John K. Samson
singer-songwriter for critically lauded indie rock band The Weakerthans, will release his first full length solo album, Provincial, this January 24th via Epitaph Records. The record contains newly recorded versions of songs from Samson’s previous two acclaimed EPs, “City Route 85” and “Provincial Road 222,” alongside a collection of beautifully evocative new tracks. Provincial is now available for pre-order at the Epitaph Store.
Provincial travels four routes woven into the prairie landscape of Manitoba, the Canadian province where Samson lives. It finds familiar landmarks and forgotten ones; it mines the precise and particular. For a video glimpse of Provincial’s prairie roadmap, go to: http://www.youtube.com/watch?v=RfqLrWMMPZ4
“Heart of the Continent,” describes the sense of loss and despair that haunts the former site of a Winnipeg landmark, set against a backdrop of lilting country folk. The melodic rocker “When I Write My Master’s Thesis,” details a young academic’s struggle to hold his life together as he tries to complete his research of a forgotten institution in tiny Ninette, Manitoba, while "www.ipetitions.com/petition/rivertonrifle/" is a song in the form of an online petition to honor the valiant hockey player Reggie “The Riverton Rifle” Leach.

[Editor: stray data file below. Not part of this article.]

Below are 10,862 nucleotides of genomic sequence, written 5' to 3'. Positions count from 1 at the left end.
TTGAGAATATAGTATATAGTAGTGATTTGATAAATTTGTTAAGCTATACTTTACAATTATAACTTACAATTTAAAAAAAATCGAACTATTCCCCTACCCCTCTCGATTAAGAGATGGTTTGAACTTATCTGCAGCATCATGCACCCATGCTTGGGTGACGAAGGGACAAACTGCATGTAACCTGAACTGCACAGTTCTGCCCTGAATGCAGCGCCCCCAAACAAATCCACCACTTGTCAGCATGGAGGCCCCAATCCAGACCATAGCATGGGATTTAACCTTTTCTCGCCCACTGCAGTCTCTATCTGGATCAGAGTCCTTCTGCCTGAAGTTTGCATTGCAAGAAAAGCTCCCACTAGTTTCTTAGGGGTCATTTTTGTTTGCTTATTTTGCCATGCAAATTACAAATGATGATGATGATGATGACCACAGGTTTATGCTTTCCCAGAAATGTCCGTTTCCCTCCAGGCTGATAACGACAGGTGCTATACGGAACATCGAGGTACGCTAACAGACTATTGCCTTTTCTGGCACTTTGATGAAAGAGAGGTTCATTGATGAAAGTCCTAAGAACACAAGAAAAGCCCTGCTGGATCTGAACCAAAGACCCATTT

They are hymns for the departed and rockers for the living, songs about dying villages, Icelandic longing, snowplows, broken glass, satellites, hockey skates, and staff room romances. In creating these sonic portraits, Samson talked to relatives, friends and strangers; he visited archives, a tuberculosis sanatorium turned RV Park and a forgotten cemetery. The resulting album contains 12 fierce, tuneful, vivid stories united by a deep sense of place.
The Weakerthans were born out of the Winnipeg-punk-scene. The group’s breakthrough album Reconstruction Site and its celebrated follow up Reunion Tour deftly merged a melodic punk with Bob Dylan-Ray Davies lyrical insights, earning a wider fan base and establishing Samson as a songwriter of immense talent. Paste Magazine wrote of Reunion Tour, “If such a prize existed, it would be the leading candidate for this year’s Punk Pulitzer.”